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Chris Chiarella Posted: Sep 08, 2004 0 comments
1. These are the essentially the 1997 Special Edition versions of all three films. Sort of. Yes, this means that Greedo still fires first in the notoriously rethought Star Wars cantina scene and modern special effects are everywhere, but further modifications have been made, and not just visual tweaks: The Return Of The Jedi Emperor now appears in The Empire Strikes Back for example, bringing new dialogue with him, and young Anakin from Revenge Of The Sith also replaces old Anakin in the finale of Jedi.
Chris Chiarella Posted: Sep 18, 2004 Published: Sep 01, 2004 0 comments
Is it finally time to say, "Au Revoir, VCR"?

So a bunch of us reporter types were sitting around CES 2003, and we kept hearing that recordable DVD finally stood poised to replace the VCR, since the prices had come down to the $600 range. Marketing people are paid to make these unrealistic claims with a brave smile, but the journalistic consensus was that recordable DVD would indeed replace VHS. . .when the price was closer to $200. We also hoped that format-compatibility issues would largely be resolved by that time.

Chris Chiarella Posted: Sep 18, 2004 Published: Sep 01, 2004 0 comments
What's shaking in the world of convergence?

One of the reasons I sleep well each night, secure in my job at HT, is the fact that seemingly every unusual product that comes down the pike is deemed "convergence" and falls into my lap. The Crowson Technology Tactile Effects System (TES) 100 wasn't exactly what I thought it would be: I anticipated a little added shaking of the sofa at appropriate moments, and the TES 100 certainly delivered, but the Couch Kit's two magnetic transducers turned out to be actual loudspeakers that also happen to channel enough physical vibration to move whatever is pressed down upon them, ideally the two hind legs of a big piece of furniture. Two rubber feet help to isolate the front legs. The less-expensive Chair Kit comes with one transducer and three rubber feet.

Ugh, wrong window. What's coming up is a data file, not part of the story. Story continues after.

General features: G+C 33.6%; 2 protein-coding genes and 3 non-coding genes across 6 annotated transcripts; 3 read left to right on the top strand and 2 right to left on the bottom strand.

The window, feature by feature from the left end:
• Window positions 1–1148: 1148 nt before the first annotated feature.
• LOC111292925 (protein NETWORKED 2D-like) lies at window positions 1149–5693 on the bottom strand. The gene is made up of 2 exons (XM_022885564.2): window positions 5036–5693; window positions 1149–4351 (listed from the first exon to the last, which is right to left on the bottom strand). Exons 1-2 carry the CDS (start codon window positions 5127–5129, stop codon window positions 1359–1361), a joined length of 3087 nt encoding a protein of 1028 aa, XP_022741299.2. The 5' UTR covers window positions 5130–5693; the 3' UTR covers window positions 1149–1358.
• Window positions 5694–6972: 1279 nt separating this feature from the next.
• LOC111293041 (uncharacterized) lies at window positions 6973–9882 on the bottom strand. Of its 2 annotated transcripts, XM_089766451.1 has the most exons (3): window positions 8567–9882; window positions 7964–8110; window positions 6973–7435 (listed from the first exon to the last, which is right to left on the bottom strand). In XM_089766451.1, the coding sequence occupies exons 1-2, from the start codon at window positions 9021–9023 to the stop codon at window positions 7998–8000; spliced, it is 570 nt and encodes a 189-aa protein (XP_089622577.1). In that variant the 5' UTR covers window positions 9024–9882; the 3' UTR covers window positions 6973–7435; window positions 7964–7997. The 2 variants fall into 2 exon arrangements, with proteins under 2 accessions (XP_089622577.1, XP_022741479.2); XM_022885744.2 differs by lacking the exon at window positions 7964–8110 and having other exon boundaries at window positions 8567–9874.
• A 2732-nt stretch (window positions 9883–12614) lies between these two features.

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Chris Chiarella Posted: Aug 16, 2004 0 comments
Wi-Fi is certainly one of buzzier hyphenated words I hear each week, and while my experiences have generally been positive, seldom are they jaw-dropping either. That all changed earlier this month when the team from Belkin Corp. demonstrated their newest products, the Wireless Pre-N Router (F5D8230-4, $179.99) and Wireless Pre-N Notebook Network Card (F5D8010, $129.99). "Pre-N" means that these products are arriving in advance of the upcoming 802.11n standard, but are Wi-Fi certified under the 802.11g standard and are intended to perform closer to the theoretical levels promised in Wi-Fi literature.
Chris Chiarella Posted: Aug 19, 2004 Published: Aug 01, 2004 0 comments
With Omnifi, your MP3s are everywhere you want to be.

Liberating gear such as that manufactured by Omnifi, a division of Rockford Fosgate, compels me to look at where I spend the bulk of my waking hours: at the office, in the home theater, or in the car. As with all great action heroes, my daily adventures are set to music—not a problem when I'm chained to my desk with my entire music library at my disposal on my hard drive. A portable player is one way to transcend the confines of the workspace, and some even arrive bundled with cables to plug into a hi-fi system for all to enjoy, but this is hardly an elegant approach.